The personal details of nearly four million Medibank customers were accessed by the hackers behind the attack on the health insurer, the company said.
In a note to investors on Wednesday morning, Medibank said an investigation into the attack revealed that the perpetrator had access to the personal data of all its ahm and Medibank brand customers, as well as international students.
Significant amounts of medical information were also compromised.
“Our investigation has established that this criminal gained access to all of our private health insurance customers’ personal data and to significant volumes of their healthcare claims,” said Medibank chief executive David Kochkar.
“The investigation into this cybercrime is ongoing, with a particular focus on what data was removed by the perpetrators.
“As we’ve continued to say, we believe the scale of stolen customer data will be greater, and we expect the number of affected customers could rise significantly.
“I apologize unreservedly to our customers. This horrific crime is a crime designed to cause maximum harm to the most vulnerable members of our community.”
In a briefing with investors on Wednesday, Mr Kochkar said the premium increase would be delayed until January 16, 2023 for some bank and ATM customers.
“Our priority now is to protect our customers and their data as we now know that data has been stolen,” he said.
Mr. Kochkar confirmed that the company had received several samples containing stolen data from cybercriminals in recent days, leading the investigation to conclude that all personal data had been exposed.
Medibank’s group head of technology and operations, John Goodall, said the company was confident the hackers were no longer on the company’s network, but noted the investigation was still ongoing.
“Wherever we have identified a violation, it is closed, everywhere [but] The nature of an ongoing investigation is that we are discovering new things,” he said.
We believe that the scale of stolen customer data will be larger and expect that the number of affected customers could grow significantly
Medibank Chief Executive David Kochkar
“These are all historical events that we are talking about here. And yes, everywhere that our criminalistics determined, we examined.”
Medibank is Australia’s largest private health insurer with 3.9 million customers. The hack could also affect past customers, as the insurer is required to keep medical records of adult customers for seven years.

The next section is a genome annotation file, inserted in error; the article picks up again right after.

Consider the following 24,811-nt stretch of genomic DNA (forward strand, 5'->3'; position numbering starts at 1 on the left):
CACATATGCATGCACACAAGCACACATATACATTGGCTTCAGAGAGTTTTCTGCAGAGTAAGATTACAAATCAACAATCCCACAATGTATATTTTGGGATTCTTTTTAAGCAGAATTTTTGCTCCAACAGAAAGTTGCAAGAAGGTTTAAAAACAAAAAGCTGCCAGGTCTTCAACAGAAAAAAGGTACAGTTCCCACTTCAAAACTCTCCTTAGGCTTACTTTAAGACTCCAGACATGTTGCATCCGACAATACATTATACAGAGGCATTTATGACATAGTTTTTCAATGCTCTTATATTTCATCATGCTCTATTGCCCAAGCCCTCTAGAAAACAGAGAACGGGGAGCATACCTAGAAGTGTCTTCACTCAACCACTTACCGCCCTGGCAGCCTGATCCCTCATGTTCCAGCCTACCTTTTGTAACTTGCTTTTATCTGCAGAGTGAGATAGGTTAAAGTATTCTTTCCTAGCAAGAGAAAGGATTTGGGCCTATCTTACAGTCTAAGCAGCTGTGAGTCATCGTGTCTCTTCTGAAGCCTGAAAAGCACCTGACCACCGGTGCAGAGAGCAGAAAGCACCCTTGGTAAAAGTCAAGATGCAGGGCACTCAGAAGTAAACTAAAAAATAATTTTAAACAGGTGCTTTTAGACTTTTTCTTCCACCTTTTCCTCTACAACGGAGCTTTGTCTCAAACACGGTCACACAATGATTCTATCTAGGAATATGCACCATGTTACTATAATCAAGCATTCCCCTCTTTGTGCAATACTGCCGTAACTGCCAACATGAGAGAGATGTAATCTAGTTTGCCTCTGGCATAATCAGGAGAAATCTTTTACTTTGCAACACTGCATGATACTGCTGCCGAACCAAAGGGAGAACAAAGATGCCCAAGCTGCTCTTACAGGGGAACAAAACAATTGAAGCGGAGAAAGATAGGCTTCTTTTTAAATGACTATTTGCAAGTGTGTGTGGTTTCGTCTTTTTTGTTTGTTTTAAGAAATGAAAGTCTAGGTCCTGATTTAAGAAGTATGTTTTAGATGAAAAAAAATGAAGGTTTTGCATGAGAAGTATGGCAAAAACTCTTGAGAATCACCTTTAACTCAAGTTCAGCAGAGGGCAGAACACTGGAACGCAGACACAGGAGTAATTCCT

The statement also notes that Medibank does not carry cyber insurance.
“We currently estimate that one-time pre-tax charges of between $25 million and $35 million will impact earnings in the first half of 2023. [first half of 2023]. These one-time costs do not include additional potential customer costs and other remediation, regulatory or litigation costs,” the statement said.
Earlier this month, the insurer revealed it had detected “unusual activity” on its network.
He said he has brought in “specialist cyber security firms” . But Medibank said on Tuesday that the hack had taken a “disturbing” turn .
These included files containing Medibank customer data, as well as 1,000 policy records from the Ahm branch, which contained information on personal and health claims. This comes after it was revealed that details of the international student clients and Ahm had been leaked earlier.
The government is going to introduce tougher penalties
Medibank is working with the federal government, as well as the Australian Federal Police and the Australian Signals Authority’s Cyber Security Center as part of the response.
On Tuesday, Home Secretary Claire O’Neill said the National Coordinating Mechanism set up for the country’s response to COVID-19 had met three times since Saturday about the Medicare hack.
“For a cybercriminal to hang it [confidential health information] above the heads of the Australians – a dog. They are the scum of the earth, the lowest part of the lowland,” she told Question Time.
Home Secretary Claire O’Neill has called the Medicare hack a “canine act”. Source: AAP / MICK TIKAS
Medibank hack is second high-profile cyber crime to hit Australians in two months .
The Albanian government intends to submit a new law to parliament this week .
Penalties for serious or repeated privacy violations will increase from $2.22 million to a maximum of $50 million.
The Australian Information Commissioner will be given new powers to deal with privacy breaches and the Notifiable Data Breach Scheme will be strengthened to ensure the Information Commissioner is aware of breached information to assess the risk to individuals.